Saturday, September 15, 2007

Republican Marketing Tactics

Since General David Petraeus returned from Iraq with his report on the progress made there by President George Bush's troop "surge," it's been remarkable to watch the language of Republican campaigns change to reflect the president's new goals -- which include a somewhat vague notion of reducing U.S. troop numbers in Iraq to pre-surge levels.

What's remarkable is that the G.O.P. has stolidly denounced any Democrat-led notion of reducing troop levels there as being tantamount to "admitting defeat," and that bringing the troops home "precipitously" would be conceding to "the enemy" we're supposedly fighting in Iraq. More polemical members of the legislature, including Senate Minority Leader Mitch McConnell (R-KY), have either implied or stated explicitly that this would lead to us having to fight this ghostly enemy (one can safely assume he means al Qaeda) here at home. Vice President Dick Cheney referred to al Qaeda as "the enemy we may face" in a speech Friday in Grand Rapids, Mich.

I heard McConnell speak to a host on NPR's All Things Considered. He said that he doesn't think it's a coincidence that we haven't witnessed another terrorist attack in the U.S. since Sept. 11, 2001.

Gen. Petraeus, has been a combatant commander in Iraq more than once, including a tour (as a major general) as the commander of the 101st Airborne Division. In testimony, he warned against the kind of rapid pull-out favored by vocal Democrats, but he in turn has been accused of "cooking the books" on Iraq progress in order to support the delayed timetable that the White House seems to have begrudgingly accepted as policy.

By the White House's own report card, the Iraq government is making what would be considered a failing grade at any educational institution. Out of 18 benchmarks set by the administration in July, satisfactory progress is being made in eight of them. In eight others, progress is "unsatisfactory," and the remaining two can't be evaluated yet.

While this evaluation is still less than 90 days old, it's in keeping with the Iraq government's history thus far of being incapable of governing anything. Even with the increased troop levels (now up to around 160,000 U.S. soldiers), violence remains a definitive part of life in sectarian Iraq.

It's been accepted as read that total U.S. withdrawl from the country would result in catastrophe, but now that Republicans have decided that withdrawl is indeed necessary, we're going to be treated to some amazing lingual gymnastics from the party -- the G.O.P.'s strategy for troop pull-out will be a "carefully-considered plan for reduction in troop levels, in keeping with Gen. Petraeus' recommendations, where we still support the troops and their mission," while the Democrats' desire to pull troops back will be painted as a spineless call for unconditional surrender.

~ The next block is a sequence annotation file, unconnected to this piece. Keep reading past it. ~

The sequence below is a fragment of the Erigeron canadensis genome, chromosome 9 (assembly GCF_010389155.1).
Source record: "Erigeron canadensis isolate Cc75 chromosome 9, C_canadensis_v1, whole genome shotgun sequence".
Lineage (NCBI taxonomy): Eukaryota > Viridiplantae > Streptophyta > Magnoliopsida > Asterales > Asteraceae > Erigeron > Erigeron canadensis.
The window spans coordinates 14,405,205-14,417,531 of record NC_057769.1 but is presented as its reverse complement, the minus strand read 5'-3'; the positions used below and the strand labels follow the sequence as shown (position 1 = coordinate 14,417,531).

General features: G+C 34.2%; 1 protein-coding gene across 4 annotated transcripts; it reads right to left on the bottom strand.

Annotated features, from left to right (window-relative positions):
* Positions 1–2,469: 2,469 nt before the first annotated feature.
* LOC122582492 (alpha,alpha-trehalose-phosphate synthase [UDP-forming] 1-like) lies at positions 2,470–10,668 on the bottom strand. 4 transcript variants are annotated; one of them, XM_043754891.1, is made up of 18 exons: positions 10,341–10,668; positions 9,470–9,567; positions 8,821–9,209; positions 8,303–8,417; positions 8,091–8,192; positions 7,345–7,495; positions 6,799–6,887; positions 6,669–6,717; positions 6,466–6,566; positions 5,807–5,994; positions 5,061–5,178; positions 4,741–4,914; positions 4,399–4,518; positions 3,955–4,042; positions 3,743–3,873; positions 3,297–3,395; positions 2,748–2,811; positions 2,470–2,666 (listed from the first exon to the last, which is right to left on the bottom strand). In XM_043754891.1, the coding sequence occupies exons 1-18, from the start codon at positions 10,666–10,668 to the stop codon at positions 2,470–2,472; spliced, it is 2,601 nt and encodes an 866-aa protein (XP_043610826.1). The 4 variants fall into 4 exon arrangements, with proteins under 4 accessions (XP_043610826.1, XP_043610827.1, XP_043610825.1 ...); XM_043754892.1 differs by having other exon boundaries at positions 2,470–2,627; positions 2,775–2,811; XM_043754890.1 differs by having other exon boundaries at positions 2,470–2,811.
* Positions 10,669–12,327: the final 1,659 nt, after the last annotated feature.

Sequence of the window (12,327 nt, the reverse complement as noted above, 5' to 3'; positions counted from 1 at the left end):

Never mind that both strategies amount to the same thing -- bringing troops back from the front lines of a "war" that the American public has lost any interest or faith in.

It's clear that the Iraq government is willing to take advantage of every dollar and uniformed body the U.S. is willing to send its way -- and demonstrating independence from that aid is a good way to have it removed. It's like in any business or bureaucracy: you have to use your entire annual budget each year (or overspend), or your budget will get cut. And no one wants their budget cut, least of all a fledgling government surrounded by bloodthirsty sectarians.

But the U.S. can't afford to continue funneling money into the country without some demonstration that the treasure and lives we're spending there is actually accomplishing something. It's time to wean Iraq from the American tit.

Nothing gets a creature moving on its own like the threat of starvation. Baby tigers figure out quickly how to catch their own dinner once their mother's milk has been taken away.

Of course, there are American companies who have it in their best interest to see hostilities continue in Iraq and Afghanistan. These include former Halliburton subsidiary Kellogg, Brown, and Root (KBR), which has demonstrated a level of greed and disregard for ethics I wouldn't have believed possible.

We'll see what happens, won't we?


UPDATE: I meant to mention, in regards to Gen. Petraeus, that the top of his chain of command is the president -- the Defense Department falls under the Executive Branch, and therefore Petraeus, regardless of his long and admirable record of service, is hardly an unbiased source of information. This should be considered when weighing the content of his report against accusations of pandering to the White House's goals and objectives.